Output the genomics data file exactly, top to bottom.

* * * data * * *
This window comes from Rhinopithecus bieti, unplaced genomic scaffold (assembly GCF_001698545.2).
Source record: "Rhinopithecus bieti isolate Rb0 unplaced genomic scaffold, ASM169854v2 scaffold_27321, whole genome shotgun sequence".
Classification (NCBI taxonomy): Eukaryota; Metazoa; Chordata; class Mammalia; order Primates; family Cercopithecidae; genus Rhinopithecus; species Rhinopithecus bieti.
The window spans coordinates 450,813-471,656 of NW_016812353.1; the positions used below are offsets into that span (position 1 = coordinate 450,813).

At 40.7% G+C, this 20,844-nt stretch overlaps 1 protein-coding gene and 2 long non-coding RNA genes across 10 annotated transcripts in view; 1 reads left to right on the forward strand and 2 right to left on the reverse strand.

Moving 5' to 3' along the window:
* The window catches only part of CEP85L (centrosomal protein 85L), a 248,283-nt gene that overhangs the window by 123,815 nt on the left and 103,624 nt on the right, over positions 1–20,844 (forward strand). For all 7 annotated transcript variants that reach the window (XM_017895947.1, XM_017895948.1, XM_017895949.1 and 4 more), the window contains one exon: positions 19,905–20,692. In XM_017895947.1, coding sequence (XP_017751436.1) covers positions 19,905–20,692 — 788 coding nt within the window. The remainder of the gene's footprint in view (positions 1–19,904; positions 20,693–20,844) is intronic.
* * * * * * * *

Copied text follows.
This window comes from Rhinopithecus bieti, unplaced genomic scaffold (assembly GCF_001698545.2).
Source record: "Rhinopithecus bieti isolate Rb0 unplaced genomic scaffold, ASM169854v2 scaffold_27321, whole genome shotgun sequence".
Classification (NCBI taxonomy): Eukaryota; Metazoa; Chordata; class Mammalia; order Primates; family Cercopithecidae; genus Rhinopithecus; species Rhinopithecus bieti.
The window spans coordinates 450,813-471,656 of NW_016812353.1; the positions used below are offsets into that span (position 1 = coordinate 450,813).

At 40.7% G+C, this 20,844-nt stretch overlaps 1 protein-coding gene and 2 long non-coding RNA genes across 10 annotated transcripts in view; 1 reads left to right on the forward strand and 2 right to left on the reverse strand.

Moving 5' to 3' along the window:
* The window catches only part of CEP85L (centrosomal protein 85L), a 248,283-nt gene that overhangs the window by 123,815 nt on the left and 103,624 nt on the right, over positions 1–20,844 (forward strand). For all 7 annotated transcript variants that reach the window (XM_017895947.1, XM_017895948.1, XM_017895949.1 and 4 more), the window contains one exon: positions 19,905–20,692. In XM_017895947.1, coding sequence (XP_017751436.1) covers positions 19,905–20,692 — 788 coding nt within the window. The remainder of the gene's footprint in view (positions 1–19,904; positions 20,693–20,844) is intronic.